Battus polydamas (Linnaeus) Polydamas Swallowtail
Closely related to the previous species, Battus polydamas has distinct differences. It lacks tails and iridescent blues; there is a yellow submarginal band on both forewing and hindwing. This species is Neotropical, ranging south to Argentina and north to the southern US. It breeds as far north as south Florida and south Texas, but it is only a rare stray in the interior US. As is true of all other Battus species, Polydamas larvae eat plants in the Aristolochiaceae, but there is no evidence of breeding in the southwest US. It is a strong flyer and adults come to nectar. Our only record is from Mahoney Wash, Florida Mountains (Luna County), on 12 May 1985 (S. Cary).
Papilio (Papilio) indra Reakirt Indra Swallowtail (updated March 21, 2021)
Description. Indra is one of four similar “black” swallowtails. Indra differs by having a black abdomen with a single yellow side patch near the posterior end; no yellow dots are visible from above. The postmedian yellow band on the dorsal hindwing is reduced to a narrow strip. The submarginal blue band is well developed. Tails are short or stubby, though not so much in our subspecies. Range and Habitat. This western butterfly occurs from southwest British Columbia to northern Baja California and east to the Four Corners and South Dakota. It is an Upper Sonoran Zone insect. Certain geographic races of this butterfly are restricted to some of the most starkly beautiful, least accessible lands in the Southwest. It appears to be of very limited extent in New Mexico (counties: MK?,Sv?,SJ). Life History. In Colorado, Indra Swallowtails use several larval hosts in the Apiaceae; most are strongly scented desert shrubs including Cymopterus purpurea, Aletes acaulis, Harbouria trachypleura and various species in the genera Lomatium, Pteryxia and Tauschia. Pupae are drought-tolerant and able to diapause for more than one year when necessary. Flight. We have two documented observations from May 27 and July 16. Most observations from elsewhere are clustered in May. Inconveniently for humans, males patrol the rockiest ridges and highest clifftops within the general habitat, though guides suggest they may perch on the ground below summits. Comment 1. With so few sightings, the status of Indra Swallowtail in New Mexico is unclear. Only two records are credible. One old record (MK) is credible, but the location of its capture cannot be assumed. Though sent east from “Fort Wingate” c. 1917, John Woodgate used that locality name for material he collected within a considerable radius of the old fort itself. The second confirmable record is a specimen at the Utah Natural History Museum taken in 1961 by H. Hall at Navajo Dam (SJ). Since then, intensive surveys of the Chuska and Zuni Mountains by Holland (1984) failed to turn it up. Other reports would benefit from confirmation. Comment 2. Our populations are subspecies Papilio indra minori Cross, which occurs more reliably in western Colorado.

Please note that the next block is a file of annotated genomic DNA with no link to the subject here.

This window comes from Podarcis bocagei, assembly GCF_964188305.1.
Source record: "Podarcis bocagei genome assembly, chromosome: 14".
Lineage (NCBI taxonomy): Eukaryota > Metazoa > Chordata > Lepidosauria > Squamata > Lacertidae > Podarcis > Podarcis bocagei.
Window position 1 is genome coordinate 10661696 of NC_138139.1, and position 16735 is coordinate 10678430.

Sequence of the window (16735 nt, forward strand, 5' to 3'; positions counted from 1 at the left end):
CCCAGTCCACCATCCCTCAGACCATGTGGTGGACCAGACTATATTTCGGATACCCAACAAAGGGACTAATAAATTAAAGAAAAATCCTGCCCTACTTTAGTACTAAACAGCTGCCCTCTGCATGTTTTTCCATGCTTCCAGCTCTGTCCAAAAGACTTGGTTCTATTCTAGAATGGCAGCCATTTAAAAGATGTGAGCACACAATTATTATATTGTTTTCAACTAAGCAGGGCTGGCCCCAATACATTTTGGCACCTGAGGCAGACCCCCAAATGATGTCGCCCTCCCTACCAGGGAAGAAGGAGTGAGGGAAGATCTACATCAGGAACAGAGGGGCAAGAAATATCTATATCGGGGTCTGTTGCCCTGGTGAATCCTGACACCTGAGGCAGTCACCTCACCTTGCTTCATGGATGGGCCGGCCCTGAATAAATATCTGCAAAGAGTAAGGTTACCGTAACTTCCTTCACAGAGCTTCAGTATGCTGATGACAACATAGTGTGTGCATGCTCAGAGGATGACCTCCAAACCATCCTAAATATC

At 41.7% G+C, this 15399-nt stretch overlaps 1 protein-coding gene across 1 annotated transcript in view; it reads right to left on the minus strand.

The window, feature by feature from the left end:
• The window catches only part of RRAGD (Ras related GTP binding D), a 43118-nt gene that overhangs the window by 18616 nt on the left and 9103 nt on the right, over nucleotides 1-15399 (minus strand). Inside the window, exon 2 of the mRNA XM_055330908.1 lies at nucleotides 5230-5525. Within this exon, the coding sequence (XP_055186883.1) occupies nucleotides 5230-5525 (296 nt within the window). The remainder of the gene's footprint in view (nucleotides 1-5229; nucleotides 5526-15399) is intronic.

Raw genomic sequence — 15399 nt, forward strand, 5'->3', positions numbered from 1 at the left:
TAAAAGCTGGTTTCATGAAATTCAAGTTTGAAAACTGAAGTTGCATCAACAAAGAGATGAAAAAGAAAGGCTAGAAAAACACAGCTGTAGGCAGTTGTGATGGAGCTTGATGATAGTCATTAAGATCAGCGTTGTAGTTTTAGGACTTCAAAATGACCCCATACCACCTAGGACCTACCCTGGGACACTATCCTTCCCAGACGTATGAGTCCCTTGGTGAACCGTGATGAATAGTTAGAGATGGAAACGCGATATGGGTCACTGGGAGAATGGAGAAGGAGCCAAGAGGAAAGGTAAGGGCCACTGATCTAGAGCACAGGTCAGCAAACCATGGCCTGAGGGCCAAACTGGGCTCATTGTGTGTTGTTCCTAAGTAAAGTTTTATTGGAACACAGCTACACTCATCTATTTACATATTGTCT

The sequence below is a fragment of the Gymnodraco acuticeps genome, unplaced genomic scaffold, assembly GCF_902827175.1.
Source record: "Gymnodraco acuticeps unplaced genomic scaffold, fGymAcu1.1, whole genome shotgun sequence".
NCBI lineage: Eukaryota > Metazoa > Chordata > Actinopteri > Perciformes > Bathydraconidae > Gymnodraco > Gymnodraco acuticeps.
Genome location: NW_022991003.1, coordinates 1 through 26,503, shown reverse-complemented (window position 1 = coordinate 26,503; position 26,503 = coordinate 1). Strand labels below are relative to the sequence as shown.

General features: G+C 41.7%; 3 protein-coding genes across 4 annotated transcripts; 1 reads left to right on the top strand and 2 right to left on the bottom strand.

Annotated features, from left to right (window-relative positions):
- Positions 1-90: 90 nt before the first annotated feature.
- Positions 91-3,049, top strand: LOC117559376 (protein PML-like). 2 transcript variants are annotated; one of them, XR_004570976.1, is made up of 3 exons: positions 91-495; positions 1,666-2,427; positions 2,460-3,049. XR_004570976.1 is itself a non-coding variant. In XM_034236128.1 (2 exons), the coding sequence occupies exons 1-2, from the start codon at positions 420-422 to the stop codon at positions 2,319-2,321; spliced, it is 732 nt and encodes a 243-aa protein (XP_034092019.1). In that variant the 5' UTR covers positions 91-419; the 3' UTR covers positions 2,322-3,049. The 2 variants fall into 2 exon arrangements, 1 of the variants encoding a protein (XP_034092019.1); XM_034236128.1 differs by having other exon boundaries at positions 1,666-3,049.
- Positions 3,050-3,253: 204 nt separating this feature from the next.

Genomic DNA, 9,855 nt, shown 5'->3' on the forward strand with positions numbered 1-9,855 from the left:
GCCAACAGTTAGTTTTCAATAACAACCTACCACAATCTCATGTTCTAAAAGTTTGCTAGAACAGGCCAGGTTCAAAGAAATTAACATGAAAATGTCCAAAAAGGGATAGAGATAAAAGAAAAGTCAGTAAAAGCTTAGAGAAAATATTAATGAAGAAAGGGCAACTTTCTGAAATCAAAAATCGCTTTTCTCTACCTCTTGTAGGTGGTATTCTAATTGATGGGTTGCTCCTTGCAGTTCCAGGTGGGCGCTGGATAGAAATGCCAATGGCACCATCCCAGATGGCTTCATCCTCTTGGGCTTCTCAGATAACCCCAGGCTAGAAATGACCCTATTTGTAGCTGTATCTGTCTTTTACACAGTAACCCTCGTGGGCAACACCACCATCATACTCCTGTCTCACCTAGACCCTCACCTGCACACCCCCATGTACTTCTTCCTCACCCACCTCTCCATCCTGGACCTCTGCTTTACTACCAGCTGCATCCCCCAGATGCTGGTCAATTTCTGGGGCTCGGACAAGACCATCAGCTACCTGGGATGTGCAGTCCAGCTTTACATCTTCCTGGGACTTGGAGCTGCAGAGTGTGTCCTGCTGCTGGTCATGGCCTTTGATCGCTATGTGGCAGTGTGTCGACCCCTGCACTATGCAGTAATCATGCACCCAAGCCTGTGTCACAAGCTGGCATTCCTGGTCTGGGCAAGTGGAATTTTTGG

Papilio (Papilio) machaon Linnaeus Old World Swallowtail (updated January 22, 2021)
Description. Old World Swallowtail has the same yellow marginal and postmedian spot bands sported by Black Swallowtails. You can tell them apart in several ways: dorsal postmedian yellow spots are somewhat diffuse, not sharp-edged; the ventral hindwing postmedian band is pale yellow, not suffused with orange; the red eyespot near the hindwing tail has a flattened, black pupil touching the inner wing margin; and tegulae are yellow. The abdomen is marked like that of Papilio polyxenes. Papilio machaon also occurs in form brucei W. H. Edwards, in which yellow areas are expanded to resemble Papilio zelicaon form gothica. Range and Habitat. In North America, Old World Swallowtail is a Great Basin insect that is distributed from California to New Mexico and north to Canada. It flies in Transition Zone savannas of New Mexico’s northwest quadrant (counties: Be,Ca,Ci,Gr?,LA,MK,RA,Sv,SJ,SF,So,Ta,To), 6400 to 9200’. Black forms dominate in New Mexico; yellow form brucei prevails farther north, but sometimes turns up here. Life History. Larvae eat only Artemisia dracunculus (green sage or wild tarragon; Asteraceae). A mature larva was seen feeding on this plant at Valle Canyon (LA) on 27 June 1998 (S. Cary, D. Hoard). This sage lacks the essential oils and pungent aroma of other sages. Pupae overwinter. Flight. Old World Swallowtails are bivoltine here, with peak numbers in May and July. Actual records span April 25 to September 1. Males patrol hilltops, sometimes jostling with Black and Anise Swallowtails. Adults come to nectar and moist earth. Comments. New World populations like ours are assigned to subspecies Papilio machaon bairdii W. H. Edwards. Some texts elevate those populations to species status and refer to this bug as Baird’s Swallowtail or Western Black Swallowtail. Close resemblance of Old World and Black Swallowtails has caused identification problems. Specimens of alleged Papilio machaon from some parts of New Mexico (counties: Li,Ot,Si,So) were examined by Richard Holland and found to be Papilio polyxenes. Another report (Gr) was considered uncertain by the collector himself (Ferris 1974). Resolution of those uncertainties clarified that Papilio machaon in New Mexico is limited to our northwest quadrant. It has not been found east of the Jemez, Sandia or Manzano Mountains, nor south of the Zuni Mountains. It flies in Bluewater Canyon below Bluewater Dam in Bluewater Lake State Park.